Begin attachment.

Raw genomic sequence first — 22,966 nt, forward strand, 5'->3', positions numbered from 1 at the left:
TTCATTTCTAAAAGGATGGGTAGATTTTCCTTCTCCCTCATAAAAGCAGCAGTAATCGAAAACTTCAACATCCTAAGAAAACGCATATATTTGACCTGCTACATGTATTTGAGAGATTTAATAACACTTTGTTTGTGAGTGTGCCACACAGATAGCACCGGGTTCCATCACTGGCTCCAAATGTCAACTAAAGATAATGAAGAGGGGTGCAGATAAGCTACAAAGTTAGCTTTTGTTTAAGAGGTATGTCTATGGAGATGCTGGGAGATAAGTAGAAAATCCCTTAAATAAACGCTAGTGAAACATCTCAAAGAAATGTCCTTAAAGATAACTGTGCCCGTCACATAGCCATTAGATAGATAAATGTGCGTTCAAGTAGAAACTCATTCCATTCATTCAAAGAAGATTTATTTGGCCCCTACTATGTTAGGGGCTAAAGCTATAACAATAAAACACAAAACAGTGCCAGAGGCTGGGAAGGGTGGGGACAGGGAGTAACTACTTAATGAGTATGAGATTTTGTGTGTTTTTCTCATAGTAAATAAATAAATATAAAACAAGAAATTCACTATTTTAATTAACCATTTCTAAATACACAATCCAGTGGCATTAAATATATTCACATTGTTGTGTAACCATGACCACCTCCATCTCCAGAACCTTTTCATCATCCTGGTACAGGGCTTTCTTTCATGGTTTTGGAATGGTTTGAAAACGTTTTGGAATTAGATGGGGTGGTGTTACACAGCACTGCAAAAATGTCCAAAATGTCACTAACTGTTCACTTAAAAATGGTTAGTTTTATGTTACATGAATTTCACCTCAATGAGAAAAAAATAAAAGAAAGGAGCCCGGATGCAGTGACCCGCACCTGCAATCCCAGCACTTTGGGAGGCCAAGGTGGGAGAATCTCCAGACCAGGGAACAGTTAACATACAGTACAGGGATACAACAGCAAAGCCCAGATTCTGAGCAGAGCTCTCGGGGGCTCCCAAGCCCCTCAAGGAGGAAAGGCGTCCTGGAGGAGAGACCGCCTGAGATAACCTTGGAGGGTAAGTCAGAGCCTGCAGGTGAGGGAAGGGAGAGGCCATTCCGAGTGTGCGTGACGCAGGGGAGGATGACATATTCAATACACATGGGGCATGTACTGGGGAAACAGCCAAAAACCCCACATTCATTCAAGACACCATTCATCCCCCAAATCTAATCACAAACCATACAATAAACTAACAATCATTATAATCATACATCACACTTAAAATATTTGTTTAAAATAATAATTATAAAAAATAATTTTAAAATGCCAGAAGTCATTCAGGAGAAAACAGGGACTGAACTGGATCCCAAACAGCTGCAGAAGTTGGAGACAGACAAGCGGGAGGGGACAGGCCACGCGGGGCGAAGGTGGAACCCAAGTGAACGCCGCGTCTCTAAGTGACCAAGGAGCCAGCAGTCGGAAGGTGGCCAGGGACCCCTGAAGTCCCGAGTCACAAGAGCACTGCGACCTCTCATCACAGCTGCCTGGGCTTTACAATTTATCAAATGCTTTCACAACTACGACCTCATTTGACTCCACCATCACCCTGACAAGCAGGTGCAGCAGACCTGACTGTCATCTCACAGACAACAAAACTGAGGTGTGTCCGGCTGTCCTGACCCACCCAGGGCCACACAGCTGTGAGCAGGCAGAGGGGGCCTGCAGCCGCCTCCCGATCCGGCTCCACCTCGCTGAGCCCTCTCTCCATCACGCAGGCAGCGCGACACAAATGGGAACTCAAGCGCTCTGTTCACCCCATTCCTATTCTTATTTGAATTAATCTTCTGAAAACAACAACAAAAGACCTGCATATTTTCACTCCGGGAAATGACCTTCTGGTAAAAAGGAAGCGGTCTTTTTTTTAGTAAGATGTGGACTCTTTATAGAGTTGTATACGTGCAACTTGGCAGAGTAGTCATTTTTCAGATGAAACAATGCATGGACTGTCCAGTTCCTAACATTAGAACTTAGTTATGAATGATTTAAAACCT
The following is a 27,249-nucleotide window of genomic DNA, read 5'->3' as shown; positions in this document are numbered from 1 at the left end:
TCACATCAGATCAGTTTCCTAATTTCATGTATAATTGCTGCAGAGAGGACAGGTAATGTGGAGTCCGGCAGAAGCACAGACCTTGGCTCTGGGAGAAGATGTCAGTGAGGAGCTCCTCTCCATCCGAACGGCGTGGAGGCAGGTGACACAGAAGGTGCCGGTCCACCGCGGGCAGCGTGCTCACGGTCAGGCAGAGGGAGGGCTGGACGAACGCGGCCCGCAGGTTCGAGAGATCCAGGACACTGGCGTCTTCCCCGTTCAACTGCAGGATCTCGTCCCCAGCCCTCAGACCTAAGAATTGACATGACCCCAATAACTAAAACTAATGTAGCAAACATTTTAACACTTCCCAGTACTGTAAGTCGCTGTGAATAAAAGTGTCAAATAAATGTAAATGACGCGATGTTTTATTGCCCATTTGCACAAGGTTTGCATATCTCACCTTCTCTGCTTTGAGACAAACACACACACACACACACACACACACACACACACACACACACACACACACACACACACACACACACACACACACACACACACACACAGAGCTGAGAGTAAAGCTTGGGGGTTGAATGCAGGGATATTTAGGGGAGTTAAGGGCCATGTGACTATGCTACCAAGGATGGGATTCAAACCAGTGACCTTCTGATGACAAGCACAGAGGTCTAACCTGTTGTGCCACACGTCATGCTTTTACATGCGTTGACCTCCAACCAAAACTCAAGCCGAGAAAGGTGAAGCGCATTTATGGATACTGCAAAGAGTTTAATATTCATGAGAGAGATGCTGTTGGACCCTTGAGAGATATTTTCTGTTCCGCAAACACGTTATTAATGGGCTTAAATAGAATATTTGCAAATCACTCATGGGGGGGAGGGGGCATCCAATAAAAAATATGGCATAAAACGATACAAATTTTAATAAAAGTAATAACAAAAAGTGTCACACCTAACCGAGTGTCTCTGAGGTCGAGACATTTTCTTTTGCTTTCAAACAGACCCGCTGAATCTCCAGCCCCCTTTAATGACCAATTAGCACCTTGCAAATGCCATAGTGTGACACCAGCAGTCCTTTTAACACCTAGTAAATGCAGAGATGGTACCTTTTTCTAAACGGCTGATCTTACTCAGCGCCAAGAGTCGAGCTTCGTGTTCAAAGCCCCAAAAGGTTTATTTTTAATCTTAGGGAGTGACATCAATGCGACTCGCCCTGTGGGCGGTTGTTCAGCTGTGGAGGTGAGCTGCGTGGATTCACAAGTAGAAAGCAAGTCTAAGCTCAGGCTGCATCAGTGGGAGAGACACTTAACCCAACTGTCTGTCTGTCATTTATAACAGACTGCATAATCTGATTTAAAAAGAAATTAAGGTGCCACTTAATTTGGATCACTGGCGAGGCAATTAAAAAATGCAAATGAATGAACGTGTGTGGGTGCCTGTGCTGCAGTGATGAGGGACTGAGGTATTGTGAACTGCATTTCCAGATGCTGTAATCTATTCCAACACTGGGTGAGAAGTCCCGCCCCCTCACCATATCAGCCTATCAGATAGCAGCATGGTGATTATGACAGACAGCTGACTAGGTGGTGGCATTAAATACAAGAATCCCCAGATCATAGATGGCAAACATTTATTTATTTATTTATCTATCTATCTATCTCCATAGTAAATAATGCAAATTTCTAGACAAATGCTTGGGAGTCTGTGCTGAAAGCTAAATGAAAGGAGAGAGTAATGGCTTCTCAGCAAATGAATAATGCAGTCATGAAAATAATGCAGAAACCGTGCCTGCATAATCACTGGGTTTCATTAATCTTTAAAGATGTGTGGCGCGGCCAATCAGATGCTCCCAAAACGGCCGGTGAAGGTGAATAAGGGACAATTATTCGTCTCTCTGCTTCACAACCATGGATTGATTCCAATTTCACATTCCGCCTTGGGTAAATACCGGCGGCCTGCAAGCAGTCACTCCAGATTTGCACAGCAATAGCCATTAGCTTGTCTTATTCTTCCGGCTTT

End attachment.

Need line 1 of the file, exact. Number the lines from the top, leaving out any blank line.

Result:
Raw genomic sequence first — 22,966 nt, forward strand, 5'->3', positions numbered from 1 at the left: